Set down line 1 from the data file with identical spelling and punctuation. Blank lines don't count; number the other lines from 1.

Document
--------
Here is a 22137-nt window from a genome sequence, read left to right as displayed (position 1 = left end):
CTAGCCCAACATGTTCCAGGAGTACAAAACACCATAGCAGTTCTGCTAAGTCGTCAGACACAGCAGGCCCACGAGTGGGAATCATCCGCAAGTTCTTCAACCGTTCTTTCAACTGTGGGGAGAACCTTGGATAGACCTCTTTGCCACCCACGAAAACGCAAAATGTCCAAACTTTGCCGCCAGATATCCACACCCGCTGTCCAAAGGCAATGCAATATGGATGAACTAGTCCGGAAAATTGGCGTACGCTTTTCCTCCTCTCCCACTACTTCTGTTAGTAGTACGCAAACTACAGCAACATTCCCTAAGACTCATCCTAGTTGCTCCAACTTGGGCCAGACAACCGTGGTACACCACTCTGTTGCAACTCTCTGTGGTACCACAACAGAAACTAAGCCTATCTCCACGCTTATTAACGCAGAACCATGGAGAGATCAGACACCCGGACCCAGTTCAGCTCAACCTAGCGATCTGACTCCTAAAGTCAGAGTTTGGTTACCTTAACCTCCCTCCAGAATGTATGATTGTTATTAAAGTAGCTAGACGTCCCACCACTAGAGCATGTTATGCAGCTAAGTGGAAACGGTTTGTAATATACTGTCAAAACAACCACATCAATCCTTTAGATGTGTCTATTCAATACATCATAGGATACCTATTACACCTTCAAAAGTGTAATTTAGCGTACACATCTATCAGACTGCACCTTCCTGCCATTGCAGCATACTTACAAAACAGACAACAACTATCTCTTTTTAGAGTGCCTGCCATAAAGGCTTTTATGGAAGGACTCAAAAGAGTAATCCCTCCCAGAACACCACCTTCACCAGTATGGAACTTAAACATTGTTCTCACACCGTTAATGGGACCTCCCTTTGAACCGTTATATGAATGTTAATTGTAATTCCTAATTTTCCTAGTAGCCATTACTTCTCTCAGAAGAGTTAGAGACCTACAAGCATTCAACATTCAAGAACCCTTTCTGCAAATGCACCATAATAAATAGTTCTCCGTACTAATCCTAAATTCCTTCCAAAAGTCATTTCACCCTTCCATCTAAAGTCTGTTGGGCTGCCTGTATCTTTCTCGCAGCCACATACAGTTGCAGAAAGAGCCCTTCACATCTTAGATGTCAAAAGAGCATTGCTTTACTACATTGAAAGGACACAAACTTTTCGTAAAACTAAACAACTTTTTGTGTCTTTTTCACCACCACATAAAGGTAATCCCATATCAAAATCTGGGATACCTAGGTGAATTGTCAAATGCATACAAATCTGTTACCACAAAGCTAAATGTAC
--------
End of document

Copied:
Here is a 22137-nt window from a genome sequence, read left to right as displayed (position 1 = left end):